The analysis contributed to a recent Pew Center policy brief, “Addressing Competitiveness in U.S. Climate Change Policy,” which further examines available policy options. It also was cited by Claussen in recent testimony before the Energy and Environment Subcommittee of the House Energy and Commerce Committee.
Claussen noted that the competitiveness provisions of the Waxman-Markey discussion draft – which would use output-based rebates to compensate energy-intensive manufacturers for increased costs, and resort to border measures only if the President determines the rebates have been ineffective – are largely consistent with earlier Pew Center recommendations.
“The draft provides a very sound framework for managing what we now know are relatively modest risks,” said Claussen.
The new report, and additional information on global climate change and the Pew Center, are available at www.c2es.org.
The Pew Center was established in May 1998 as a non-profit, non-partisan, and independent organization dedicated to providing credible information, straight answers, and innovative solutions in the effort to address global climate change. The Pew Center is led by Eileen Claussen, the former U.S. Assistant Secretary of State for Oceans and International Environmental and Scientific Affairs.
The Competitiveness Impacts of Climate Change Mitigation Policies
Joseph E. Aldy and William A. Pizer
Resources for the Future
A close look at the historical relationship between energy prices and U.S. production and consumption of energy-intensive goods suggests that energy-intensive manufacturers are likely to face only modest “competitiveness” impacts under a U.S. greenhouse gas cap-and-trade program, according to this report.
Workshop: Assessing the Benefits of Avoided Climate Change: Cost-Benefit Analysis and Beyond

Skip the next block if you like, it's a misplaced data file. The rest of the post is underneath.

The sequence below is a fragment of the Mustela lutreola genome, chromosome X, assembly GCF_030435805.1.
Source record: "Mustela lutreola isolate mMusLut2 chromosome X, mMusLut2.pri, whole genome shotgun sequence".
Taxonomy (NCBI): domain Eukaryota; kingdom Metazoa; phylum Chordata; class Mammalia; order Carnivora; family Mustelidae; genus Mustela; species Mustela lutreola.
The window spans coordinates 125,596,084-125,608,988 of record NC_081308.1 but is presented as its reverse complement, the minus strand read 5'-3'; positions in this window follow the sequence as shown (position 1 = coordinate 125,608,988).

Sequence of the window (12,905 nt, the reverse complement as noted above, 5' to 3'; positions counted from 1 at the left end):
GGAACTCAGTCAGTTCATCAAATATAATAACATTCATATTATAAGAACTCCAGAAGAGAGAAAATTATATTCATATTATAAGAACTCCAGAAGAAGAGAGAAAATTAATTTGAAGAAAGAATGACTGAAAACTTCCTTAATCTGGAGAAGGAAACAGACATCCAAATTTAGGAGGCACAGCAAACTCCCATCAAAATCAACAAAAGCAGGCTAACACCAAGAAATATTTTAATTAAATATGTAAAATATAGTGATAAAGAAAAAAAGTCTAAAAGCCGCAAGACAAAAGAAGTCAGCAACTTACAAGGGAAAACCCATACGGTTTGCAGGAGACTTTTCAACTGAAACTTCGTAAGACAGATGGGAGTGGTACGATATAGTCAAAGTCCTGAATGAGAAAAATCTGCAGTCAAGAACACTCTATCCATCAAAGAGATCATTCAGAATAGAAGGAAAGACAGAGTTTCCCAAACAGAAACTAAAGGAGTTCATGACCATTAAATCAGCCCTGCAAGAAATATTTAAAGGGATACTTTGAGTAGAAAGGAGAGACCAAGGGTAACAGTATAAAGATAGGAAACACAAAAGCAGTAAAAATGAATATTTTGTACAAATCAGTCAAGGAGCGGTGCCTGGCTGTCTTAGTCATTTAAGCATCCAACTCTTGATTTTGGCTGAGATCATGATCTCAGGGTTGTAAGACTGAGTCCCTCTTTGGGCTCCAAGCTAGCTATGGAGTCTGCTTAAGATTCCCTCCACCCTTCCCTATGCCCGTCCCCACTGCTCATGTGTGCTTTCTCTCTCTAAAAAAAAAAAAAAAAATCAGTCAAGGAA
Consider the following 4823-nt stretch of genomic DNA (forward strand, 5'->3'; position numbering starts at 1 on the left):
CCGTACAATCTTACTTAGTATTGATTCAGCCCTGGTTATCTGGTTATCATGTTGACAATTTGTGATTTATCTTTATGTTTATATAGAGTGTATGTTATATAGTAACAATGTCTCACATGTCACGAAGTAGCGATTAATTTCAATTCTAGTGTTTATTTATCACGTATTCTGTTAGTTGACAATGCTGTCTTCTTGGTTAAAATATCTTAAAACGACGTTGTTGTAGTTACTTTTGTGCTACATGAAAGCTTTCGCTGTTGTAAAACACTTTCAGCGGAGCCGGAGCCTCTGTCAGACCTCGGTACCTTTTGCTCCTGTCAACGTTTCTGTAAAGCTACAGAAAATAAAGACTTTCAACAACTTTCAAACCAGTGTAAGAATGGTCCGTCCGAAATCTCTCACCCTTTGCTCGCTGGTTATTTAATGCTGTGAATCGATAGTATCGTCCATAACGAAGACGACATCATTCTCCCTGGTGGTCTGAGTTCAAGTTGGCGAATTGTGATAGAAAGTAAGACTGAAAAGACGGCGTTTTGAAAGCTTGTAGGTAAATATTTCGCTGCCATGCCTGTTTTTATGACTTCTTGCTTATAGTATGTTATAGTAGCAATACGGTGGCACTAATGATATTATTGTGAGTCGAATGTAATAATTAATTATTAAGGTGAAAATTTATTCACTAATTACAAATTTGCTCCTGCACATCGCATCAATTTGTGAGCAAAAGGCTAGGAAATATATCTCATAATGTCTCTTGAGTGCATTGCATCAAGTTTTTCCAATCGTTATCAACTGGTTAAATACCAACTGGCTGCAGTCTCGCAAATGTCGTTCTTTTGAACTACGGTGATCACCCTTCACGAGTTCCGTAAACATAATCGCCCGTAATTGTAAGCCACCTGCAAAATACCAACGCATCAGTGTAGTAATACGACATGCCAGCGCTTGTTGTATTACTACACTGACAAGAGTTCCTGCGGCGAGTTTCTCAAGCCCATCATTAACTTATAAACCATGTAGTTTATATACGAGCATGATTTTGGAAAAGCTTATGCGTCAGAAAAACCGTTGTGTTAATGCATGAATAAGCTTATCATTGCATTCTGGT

By: Eileen Claussen and Jim Rogers
March 31, 2009
This article originally appeared in the National Journal's Energy & Environment Experts Blog.
Let’s get one thing straight: Though not perfect, we like the way President Obama and his team are addressing the potential catastrophe of climate change.
The Administration unequivocally accepts the underlying science. They realize that the cost of not acting will be far greater than the cost of taking responsible action – and that the longer we wait, the greater the costs will be for American consumers. Their emissions goals are ambitious but achievable, as is the timetable to meet them. And we agree that cap and trade is the right way to go. It’s based on common sense capitalism: it puts a price on carbon and rewards facilities that can reduce carbon dioxide and other greenhouse gases at the lowest cost, even as it provides incentives for others to find more economic ways to reduce their own emissions.
Where we temporarily part ways is when it comes to the Administration’s proposal calling for a full auction of emission allowances. How these allowances are distributed doesn’t change the overall environmental goal set by the cap. We believe it is critical that a number of them be used to reduce price impacts on households and businesses – in the early years of the program. Just this week Chairmen Waxman and Markey released a discussion draft of energy and climate legislation that leaves open how we can best address this critically important issue.
In all states, electricity is distributed by local companies regulated by public service commissions whose fundamental purpose is to protect consumers and keep electricity rates low. We recommend protecting households and businesses that purchase electricity from utilities by providing allowances to the regulated distribution companies during a transition period.
There is little question that an auction, in which allowances to emit specified amounts of carbon are sold to the highest bidders, will result in a price spike for electricity in some regions. That price spike will hit households and businesses the hardest, and for some, it will be very tough to manage.
We believe we need a climate change plan that protects against price spikes in electricity bills. Our plan would effectively curb carbon, limit the risk of price volatility, target relief to those who need it most, and take advantage of the distribution companies’ and public service commissions’ ability to deliver energy efficiency.